David Letterman officially retires on Wednesday from the late night wars after 33 plus years in the trenches. What I am going to do? He started his NBC “Late Night” show when I was finishing junior high school, so he has been a huge part of my life. I have missed less than 50 of the 6,023 episodes in all those years thanks to the magical VCR and then DVR.
Letterman has surpassed by more than three years his idol Johnny Carson, who reigned over “The Tonight Show” for almost three decades beginning in the fall of 1962. And he outlasted his rival Jay Leno, who infamously got the “Tonight” show gig over him and retired a year ago.
I really enjoyed Carson, but Letterman was built for my generation of young males. Carson’s style was old-school Hollywood with style, grace, and elegance. Letterman’s shows were messy, acerbic, witty, and radically changed television.
Back in 1992, I recorded the four final weeks of Carson’s “Tonight Show,” and they are a valued part of my DVD library. Because of that, I have been actively recording the past five weeks of “Late Show” as Letterman has welcomed back many of his favorite guests and musical artists plus showed classic clips and montages. These shows have been way more emotional for me that I realized in advance, and I think the same could be said of Letterman himself, who has somewhat reluctantly allowed those guests to actually reveal what he has meant to them.
Letterman began his career in late night television working for Carson. On Feb. 1, 1982, “Late Night with David Letterman” debuted on NBC in the hour following the “Tonight” show with Bill Murray as the first guest.
Over the NBC years, Letterman made it his mission to showcase people that wouldn’t be booked on other shows as well as his loyal staff members including Kathleen Ankers (the NBC bookmobile lady), Jude Brennan, Pete Fatovich, Barbara Gaines, Biff Henderson, Al Maher, announcer Bill Wendell, and especially Paul Shaffer and the World’s Most Dangerous Band. The show earned five consecutive Emmy Awards for variety writing (1983-1986) plus one for variety directing in 1990.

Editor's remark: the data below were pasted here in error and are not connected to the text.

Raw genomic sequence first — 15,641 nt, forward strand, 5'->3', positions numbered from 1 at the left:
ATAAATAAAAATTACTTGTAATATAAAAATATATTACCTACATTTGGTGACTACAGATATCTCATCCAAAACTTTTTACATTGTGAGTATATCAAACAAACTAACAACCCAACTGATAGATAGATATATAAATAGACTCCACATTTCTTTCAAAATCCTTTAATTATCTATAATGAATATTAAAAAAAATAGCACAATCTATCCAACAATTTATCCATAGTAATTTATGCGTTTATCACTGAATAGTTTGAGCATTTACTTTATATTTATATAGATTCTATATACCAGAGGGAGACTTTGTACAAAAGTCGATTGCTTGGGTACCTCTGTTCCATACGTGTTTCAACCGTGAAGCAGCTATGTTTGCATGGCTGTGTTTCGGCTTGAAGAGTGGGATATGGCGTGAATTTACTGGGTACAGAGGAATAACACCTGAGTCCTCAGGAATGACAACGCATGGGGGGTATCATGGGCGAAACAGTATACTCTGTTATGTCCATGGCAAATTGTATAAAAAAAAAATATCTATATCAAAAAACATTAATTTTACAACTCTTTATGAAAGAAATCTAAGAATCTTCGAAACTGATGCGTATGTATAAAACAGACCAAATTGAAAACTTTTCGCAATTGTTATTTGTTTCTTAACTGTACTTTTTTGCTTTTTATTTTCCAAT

Among the memorable and frequent guests in that first decade: Marv Albert, Jeff Altman, John Candy, Cher (reuniting with Sonny Bono one night), Bob Costas, Michael J. Fox, Teri Garr, Crispin Glover, Charles Grodin, Tom Hanks, Jack Hanna, Bill Hicks, Andy Kaufman, Michael Keaton, Richard Lewis, Steve Martin, George Miller, Harvey Pekar, Regis Philbin, Jerry Seinfeld, Martin Short, Siskel and Ebert, Hunter S. Thompson and Robin Williams.
Of those names, Fox, Hanks, Hanna, Keaton, Martin, Murray, Seinfeld, and Short have been on the show in the past few weeks.
Regular NBC segments included the Top 10 list, stupid pet tricks, stupid human tricks, viewer mail, small town news, Dave’s record collection, Chris Elliott (the guy under the seat and other guys), Larry “Bud” Melman, director Hal Gurnee‘s network time killers, elevator races, suits of velcro and other fun stuff, the monkey cam, visits from Dave’s mom Dorothy, and throwing stuff from the roof.
All of that merriment came to an end on June 25, 1993, when Hanks and musical guest Bruce Springsteen helped to close out the show. Letterman and company shifted over to CBS and a time slot one hour earlier that put them in direct competition with Leno.